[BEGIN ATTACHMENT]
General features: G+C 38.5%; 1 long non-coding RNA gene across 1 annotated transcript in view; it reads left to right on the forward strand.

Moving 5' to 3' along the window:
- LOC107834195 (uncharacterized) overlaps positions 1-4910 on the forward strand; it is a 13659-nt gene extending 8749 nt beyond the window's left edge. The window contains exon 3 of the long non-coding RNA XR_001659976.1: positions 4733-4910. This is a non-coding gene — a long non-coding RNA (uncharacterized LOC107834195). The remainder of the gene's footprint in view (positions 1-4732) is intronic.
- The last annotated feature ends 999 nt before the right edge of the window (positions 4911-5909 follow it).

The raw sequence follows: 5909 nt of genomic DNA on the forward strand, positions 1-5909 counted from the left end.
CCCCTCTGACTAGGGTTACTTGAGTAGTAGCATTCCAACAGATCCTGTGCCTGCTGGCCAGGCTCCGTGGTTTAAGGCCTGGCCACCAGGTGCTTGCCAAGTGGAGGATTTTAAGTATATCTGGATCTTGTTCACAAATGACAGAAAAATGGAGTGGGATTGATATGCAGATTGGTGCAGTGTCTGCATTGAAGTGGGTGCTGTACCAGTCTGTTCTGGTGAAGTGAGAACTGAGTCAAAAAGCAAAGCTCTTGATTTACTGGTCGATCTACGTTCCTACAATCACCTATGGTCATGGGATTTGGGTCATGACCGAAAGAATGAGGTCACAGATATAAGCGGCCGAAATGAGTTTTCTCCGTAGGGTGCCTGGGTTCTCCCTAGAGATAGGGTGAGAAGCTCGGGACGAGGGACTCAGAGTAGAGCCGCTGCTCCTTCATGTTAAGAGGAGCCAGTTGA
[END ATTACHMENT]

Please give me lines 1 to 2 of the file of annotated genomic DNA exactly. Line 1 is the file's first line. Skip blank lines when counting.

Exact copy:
General features: G+C 38.5%; 1 long non-coding RNA gene across 1 annotated transcript in view; it reads left to right on the forward strand.

Moving 5' to 3' along the window: